Great Neck bans front yard clotheslines

Great Neck is an incorporated village in the

Great Neck is an incorporated village in the Town of North Hempstead in Nassau County, on the North Shore of Long Island. Its population is 9,989, according to the 2010 census. The larger Great Neck area includes Great Neck Estates and Great Neck Plaza. (Aug. 16, 2012) (Credit: Brittany Wait)

Great Neck to residents: We don't want to see your underwear.

Clotheslines have been clotheslined in the Village of Great Neck, where trustees concerned about the sight of wet laundry hanging along village streets voted this week to ban the devices from front yards.

"We're embarrassed there is a need for this," Mayor Ralph Kreitzman said as he introduced the legislation at Tuesday night's board meeting, where it passed unanimously.


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The new law prohibits clotheslines in front yards and closer than 10 feet to any property line, and carries a maximum $1,000 fine, 15 days in jail or both. Backyard clotheslines remain legal.

"The board doesn't think it's appropriate behavior to hang your wash in your front lawn," Kreitzman said before the meeting. "We don't think it's the right thing for people to do in an attractive village such as ours."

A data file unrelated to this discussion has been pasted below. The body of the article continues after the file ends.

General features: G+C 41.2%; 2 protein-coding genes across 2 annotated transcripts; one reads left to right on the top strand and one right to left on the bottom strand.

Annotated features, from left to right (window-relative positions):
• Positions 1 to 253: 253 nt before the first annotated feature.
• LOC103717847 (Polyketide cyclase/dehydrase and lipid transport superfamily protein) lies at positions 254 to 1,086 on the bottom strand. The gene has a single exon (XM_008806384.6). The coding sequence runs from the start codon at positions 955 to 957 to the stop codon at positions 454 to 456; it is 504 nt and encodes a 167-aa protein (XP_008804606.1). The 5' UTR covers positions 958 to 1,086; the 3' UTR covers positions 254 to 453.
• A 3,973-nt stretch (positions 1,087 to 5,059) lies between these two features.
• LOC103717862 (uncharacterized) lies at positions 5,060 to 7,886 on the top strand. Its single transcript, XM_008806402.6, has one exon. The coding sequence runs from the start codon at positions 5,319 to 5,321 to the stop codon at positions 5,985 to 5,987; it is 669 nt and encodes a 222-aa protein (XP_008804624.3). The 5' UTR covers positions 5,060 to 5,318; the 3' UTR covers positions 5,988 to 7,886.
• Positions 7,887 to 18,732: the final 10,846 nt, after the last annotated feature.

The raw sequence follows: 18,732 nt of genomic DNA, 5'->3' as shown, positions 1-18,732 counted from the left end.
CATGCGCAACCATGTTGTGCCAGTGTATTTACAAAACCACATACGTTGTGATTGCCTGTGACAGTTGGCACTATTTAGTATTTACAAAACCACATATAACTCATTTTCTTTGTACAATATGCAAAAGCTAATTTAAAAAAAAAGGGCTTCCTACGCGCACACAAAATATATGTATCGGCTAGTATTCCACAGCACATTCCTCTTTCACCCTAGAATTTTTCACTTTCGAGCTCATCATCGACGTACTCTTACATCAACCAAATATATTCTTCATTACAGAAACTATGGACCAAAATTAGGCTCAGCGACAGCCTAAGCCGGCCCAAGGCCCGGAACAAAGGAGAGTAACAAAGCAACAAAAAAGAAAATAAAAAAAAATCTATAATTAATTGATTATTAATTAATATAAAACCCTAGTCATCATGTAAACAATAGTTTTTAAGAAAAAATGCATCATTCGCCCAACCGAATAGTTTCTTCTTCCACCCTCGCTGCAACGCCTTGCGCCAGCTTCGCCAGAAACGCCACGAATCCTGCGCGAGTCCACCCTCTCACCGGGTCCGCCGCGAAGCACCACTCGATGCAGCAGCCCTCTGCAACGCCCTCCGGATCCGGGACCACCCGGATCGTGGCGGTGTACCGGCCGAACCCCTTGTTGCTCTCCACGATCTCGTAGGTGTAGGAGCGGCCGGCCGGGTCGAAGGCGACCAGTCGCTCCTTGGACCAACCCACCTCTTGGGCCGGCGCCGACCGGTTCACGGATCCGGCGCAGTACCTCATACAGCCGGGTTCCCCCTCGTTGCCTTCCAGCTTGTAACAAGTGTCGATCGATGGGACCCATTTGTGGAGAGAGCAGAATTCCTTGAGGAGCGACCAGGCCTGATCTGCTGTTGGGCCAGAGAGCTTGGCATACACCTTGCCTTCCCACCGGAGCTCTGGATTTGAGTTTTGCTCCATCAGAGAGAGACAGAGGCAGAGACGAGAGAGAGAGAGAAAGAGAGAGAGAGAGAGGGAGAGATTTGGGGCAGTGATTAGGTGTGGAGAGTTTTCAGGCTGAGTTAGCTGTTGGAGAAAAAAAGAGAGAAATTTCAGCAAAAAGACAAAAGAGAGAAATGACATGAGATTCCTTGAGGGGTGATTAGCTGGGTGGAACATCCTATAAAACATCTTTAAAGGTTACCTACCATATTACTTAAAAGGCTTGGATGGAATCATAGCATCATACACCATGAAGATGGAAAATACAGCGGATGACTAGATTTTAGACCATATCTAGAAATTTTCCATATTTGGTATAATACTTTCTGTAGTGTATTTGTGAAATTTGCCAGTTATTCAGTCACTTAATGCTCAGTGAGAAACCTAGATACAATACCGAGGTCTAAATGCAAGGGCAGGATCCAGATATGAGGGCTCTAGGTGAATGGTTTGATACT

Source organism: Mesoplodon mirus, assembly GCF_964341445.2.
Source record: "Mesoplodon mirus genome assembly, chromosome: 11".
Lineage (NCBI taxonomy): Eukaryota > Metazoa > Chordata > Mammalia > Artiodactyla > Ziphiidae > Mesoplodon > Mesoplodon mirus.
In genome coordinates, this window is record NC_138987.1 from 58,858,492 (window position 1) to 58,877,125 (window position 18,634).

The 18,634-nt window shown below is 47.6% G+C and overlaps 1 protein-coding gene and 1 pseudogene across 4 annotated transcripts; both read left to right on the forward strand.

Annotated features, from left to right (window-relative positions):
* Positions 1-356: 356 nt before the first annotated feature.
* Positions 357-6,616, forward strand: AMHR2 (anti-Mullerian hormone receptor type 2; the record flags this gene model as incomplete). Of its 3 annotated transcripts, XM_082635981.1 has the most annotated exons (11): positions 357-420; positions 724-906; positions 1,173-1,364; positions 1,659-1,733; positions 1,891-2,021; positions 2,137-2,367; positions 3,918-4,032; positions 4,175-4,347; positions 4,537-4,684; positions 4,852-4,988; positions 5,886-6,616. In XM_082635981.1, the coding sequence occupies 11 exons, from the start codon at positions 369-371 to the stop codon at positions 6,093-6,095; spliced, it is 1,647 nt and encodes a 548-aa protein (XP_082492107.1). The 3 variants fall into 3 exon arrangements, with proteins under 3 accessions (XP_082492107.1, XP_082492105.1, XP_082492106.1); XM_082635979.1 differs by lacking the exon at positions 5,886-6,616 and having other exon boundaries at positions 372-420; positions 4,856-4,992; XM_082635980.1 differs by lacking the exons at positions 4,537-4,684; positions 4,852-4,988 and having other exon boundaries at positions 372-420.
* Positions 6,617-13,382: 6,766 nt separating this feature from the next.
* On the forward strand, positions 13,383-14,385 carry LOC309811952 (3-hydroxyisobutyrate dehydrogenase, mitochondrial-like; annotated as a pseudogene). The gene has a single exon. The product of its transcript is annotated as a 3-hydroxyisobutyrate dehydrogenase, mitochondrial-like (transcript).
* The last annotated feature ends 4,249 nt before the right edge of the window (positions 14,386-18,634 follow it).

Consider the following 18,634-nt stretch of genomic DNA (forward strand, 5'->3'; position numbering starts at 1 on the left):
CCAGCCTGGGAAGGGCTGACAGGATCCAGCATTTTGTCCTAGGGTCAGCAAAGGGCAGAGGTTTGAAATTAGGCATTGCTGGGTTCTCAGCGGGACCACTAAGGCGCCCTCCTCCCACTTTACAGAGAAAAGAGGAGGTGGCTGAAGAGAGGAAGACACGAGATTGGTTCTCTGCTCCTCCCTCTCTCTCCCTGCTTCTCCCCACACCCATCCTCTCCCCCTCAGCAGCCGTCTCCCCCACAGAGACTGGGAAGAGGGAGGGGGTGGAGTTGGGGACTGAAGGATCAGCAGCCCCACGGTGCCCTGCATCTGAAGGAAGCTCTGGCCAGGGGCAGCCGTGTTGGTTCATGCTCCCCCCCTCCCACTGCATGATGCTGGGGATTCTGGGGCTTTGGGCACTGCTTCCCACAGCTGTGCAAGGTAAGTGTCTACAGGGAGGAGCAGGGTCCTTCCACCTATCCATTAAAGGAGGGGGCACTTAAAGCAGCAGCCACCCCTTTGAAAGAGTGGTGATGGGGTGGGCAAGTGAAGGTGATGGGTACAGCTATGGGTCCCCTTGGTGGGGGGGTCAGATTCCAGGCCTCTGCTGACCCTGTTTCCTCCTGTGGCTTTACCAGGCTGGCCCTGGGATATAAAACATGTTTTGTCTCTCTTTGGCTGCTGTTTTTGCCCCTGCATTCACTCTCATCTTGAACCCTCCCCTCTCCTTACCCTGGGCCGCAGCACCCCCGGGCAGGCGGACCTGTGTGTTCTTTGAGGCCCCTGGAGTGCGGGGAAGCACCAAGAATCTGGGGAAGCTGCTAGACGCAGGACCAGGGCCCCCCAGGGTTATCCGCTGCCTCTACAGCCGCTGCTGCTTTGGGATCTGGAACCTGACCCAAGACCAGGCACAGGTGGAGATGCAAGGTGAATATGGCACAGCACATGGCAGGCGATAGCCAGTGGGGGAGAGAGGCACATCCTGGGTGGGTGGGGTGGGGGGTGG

The Town of Southampton passed a similar law in 2002, but lifted the ban six years later after protests from impromptu laundry-rights activists.

Building Department Superintendent Norman Nemec said he received at least one complaint about a line in a front yard in the spring. He went to the home and discovered not just a clothesline, but a rack -- "for lingerie," he said. He later informed the board that there was nothing in the code prohibiting it.

"The last thing you want to see every day when you open the front door is somebody's underwear," Nemec said.

Elizabeth Allen, a Great Neck resident -- and self-proclaimed "proud owner" of a backyard clothesline -- questioned why the move was needed.

"I just wonder what is so offensive about clotheslines?" she asked.

Trustee Jeffrey Bass said the practice detracted from the "standards" of the village.

"Frankly, I think it's rather disconcerting for people to come into a neighborhood and view in the front lawn of someone's home various articles of clothing, undergarments, what have you, flapping in the breeze," he said.

Next on the hit list for the village: living-room couches on the front porch.

"I just think it's one of those things that adds to the shabbiness," Trustee Barton Sobel said, although he added that the board would "maybe address that at a later date."

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